In the Middle Ages, a small, fine cloth or toilette (towelette) was used to cover clothing as a protection from insects and dust. The various and sundry articles necessary for a woman's or a man's personal grooming and embellishment were also wrapped inside such a small cloth and tucked away when not in use, to be laid out in the morning when it was time to dress.
Abraham BosseLes Cinq Sens, v. 1638 : La Vue
By the 17th century the "little cloth" might be of plain or decorated linen, or it could be a luxurious silk or sometimes even a small tapestry served as a wrapper for these necesary items. Now, the cloth, its contents, as well as the process were known as latoilette.
Jean-Francois de Troy Dame à sa toilette recevant un cavalier
"J'avais ce matin un Provençal, un Breton, un Bourguignon, à ma toilette,"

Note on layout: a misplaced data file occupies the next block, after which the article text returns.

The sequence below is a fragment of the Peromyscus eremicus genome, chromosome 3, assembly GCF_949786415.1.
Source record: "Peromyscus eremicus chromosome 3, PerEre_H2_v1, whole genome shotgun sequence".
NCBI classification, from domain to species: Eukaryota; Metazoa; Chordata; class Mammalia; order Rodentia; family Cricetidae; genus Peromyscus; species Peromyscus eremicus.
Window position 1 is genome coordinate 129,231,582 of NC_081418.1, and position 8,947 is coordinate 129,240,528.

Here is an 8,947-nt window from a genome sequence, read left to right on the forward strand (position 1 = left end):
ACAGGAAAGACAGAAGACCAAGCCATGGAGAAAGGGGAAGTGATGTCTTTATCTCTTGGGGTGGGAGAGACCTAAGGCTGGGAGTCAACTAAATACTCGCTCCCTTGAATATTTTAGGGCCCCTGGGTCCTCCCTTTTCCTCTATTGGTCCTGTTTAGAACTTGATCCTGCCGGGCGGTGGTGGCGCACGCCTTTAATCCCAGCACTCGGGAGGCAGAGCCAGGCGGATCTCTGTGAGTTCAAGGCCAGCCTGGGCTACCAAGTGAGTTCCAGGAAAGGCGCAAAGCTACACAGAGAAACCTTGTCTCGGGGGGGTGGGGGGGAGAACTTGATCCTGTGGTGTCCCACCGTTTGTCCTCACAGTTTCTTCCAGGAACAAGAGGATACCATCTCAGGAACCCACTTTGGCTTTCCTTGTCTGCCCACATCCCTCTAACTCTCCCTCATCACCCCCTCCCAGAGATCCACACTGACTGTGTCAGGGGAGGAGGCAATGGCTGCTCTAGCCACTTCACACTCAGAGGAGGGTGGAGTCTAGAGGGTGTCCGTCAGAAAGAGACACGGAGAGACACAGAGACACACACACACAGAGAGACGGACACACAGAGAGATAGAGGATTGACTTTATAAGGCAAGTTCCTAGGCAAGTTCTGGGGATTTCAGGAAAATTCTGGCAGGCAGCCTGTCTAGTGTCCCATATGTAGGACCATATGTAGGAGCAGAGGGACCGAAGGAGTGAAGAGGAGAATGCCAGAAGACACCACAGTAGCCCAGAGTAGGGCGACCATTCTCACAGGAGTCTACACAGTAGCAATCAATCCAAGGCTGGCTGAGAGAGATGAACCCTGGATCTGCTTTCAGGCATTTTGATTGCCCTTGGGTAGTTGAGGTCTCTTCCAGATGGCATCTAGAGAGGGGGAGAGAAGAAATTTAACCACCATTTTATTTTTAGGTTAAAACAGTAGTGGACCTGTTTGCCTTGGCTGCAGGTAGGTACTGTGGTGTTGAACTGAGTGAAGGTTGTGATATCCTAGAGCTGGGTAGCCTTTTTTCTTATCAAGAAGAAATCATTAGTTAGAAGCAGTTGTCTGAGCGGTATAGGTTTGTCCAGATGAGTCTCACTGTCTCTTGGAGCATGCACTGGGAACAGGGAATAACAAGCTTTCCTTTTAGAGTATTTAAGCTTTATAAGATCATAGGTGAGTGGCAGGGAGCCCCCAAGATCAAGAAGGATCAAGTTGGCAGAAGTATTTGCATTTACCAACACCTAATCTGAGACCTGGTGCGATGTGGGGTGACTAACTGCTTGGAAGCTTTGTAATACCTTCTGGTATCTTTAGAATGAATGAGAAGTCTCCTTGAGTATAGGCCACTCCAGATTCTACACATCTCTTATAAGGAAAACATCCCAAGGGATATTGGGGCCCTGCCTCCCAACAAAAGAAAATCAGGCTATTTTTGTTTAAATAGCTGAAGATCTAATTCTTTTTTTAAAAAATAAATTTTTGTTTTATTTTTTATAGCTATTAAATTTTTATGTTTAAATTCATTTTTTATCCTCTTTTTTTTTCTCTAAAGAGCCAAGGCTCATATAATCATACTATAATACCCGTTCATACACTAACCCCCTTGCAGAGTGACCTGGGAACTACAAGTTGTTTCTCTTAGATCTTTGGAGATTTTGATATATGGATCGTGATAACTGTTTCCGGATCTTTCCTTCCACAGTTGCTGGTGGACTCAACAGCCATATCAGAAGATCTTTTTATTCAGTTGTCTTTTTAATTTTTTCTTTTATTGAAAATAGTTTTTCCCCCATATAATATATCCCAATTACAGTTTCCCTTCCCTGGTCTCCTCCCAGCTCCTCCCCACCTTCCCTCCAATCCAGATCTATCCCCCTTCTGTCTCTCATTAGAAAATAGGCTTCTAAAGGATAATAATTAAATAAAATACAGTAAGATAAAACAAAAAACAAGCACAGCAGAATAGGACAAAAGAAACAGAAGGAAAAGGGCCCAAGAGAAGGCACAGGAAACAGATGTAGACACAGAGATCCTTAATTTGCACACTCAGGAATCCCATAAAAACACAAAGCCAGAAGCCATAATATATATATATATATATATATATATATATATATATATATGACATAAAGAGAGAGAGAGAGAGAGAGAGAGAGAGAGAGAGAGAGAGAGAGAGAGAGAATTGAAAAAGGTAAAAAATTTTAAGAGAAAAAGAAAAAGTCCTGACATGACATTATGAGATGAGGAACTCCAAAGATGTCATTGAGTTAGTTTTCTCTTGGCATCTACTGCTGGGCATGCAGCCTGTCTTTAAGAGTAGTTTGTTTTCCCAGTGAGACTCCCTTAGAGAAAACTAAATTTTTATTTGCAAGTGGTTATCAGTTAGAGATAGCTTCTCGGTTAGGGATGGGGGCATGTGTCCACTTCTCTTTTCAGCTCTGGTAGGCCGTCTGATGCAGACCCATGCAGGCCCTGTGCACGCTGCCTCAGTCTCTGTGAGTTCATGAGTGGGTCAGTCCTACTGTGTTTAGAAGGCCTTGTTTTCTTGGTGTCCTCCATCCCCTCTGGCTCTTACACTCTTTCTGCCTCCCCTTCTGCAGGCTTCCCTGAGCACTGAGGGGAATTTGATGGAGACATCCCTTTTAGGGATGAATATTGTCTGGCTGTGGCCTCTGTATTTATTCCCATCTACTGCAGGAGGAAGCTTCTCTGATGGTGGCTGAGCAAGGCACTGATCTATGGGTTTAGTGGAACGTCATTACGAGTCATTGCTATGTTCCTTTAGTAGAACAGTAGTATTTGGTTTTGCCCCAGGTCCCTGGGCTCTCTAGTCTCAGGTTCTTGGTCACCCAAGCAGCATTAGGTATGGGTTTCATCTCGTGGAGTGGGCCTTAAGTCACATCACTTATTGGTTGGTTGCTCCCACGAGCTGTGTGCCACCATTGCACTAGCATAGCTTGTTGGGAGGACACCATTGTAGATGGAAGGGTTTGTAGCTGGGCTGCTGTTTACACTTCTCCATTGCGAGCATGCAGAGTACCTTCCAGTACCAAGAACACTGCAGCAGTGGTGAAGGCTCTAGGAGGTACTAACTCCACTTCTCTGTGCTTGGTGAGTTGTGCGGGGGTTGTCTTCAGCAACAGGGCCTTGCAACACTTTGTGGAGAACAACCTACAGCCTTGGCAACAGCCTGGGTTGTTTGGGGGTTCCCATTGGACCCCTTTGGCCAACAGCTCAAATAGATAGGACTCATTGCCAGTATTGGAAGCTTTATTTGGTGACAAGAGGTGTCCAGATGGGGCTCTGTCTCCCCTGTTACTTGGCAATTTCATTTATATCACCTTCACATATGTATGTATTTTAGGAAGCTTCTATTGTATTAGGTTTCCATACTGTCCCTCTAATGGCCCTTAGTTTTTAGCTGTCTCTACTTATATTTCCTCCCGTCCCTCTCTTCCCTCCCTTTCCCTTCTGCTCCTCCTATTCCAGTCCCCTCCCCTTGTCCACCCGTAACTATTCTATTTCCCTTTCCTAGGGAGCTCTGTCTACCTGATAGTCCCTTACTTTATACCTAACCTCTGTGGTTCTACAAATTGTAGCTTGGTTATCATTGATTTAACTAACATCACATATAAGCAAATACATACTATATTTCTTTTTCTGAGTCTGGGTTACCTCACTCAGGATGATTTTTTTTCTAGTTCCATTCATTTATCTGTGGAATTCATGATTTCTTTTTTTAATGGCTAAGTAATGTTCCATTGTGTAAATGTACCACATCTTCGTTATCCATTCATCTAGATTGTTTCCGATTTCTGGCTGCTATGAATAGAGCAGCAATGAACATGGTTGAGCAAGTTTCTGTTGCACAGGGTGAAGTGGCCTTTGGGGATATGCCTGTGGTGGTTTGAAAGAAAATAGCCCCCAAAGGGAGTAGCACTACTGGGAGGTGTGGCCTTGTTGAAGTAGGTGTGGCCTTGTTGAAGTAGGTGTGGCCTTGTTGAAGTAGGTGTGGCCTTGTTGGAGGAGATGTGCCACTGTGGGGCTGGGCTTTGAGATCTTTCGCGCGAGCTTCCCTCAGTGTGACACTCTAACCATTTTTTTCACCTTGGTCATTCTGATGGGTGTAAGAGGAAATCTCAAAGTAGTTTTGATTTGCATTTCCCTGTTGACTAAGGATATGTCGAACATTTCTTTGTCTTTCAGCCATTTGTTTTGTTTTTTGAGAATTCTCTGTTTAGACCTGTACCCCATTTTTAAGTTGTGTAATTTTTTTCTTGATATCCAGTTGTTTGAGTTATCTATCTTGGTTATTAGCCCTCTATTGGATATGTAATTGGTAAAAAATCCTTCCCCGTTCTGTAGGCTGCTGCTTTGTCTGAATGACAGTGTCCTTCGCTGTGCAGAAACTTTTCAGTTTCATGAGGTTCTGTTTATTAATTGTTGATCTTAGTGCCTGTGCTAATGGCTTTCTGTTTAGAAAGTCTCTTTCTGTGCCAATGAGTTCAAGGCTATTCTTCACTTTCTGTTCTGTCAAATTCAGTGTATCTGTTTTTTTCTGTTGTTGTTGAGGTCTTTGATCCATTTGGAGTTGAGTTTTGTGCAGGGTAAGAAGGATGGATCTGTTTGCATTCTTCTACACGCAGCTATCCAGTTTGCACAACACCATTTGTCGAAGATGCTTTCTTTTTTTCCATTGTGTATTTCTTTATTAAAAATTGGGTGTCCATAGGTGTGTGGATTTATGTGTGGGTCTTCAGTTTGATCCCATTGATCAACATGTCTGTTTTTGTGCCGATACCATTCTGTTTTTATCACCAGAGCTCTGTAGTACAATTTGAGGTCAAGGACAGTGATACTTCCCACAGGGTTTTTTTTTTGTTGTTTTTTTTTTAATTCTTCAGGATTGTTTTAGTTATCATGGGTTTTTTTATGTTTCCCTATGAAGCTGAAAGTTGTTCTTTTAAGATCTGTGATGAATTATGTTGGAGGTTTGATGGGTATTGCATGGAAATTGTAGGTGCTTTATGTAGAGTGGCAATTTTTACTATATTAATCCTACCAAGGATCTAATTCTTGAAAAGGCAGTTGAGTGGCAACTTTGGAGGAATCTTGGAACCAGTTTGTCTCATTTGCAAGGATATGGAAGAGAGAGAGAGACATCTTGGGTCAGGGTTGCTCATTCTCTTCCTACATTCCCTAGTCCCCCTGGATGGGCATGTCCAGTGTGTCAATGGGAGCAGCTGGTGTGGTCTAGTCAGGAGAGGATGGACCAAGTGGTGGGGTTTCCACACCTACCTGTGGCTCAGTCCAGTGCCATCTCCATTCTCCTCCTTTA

Little by little, in the 18th century, the piece of furniture supporting the toilette
very naturally became known as the table de toilette.
Elle passe des heures à sa toilette!
Clothing and all manner of finery being part of the process from the start,
a lady's dress once worn took on the same expression, la toilette.
The room cabinet de toilette and toilettes (ladies'/men's room)came later
but then someone put a halt to the spreading of the word before everything was called toilette!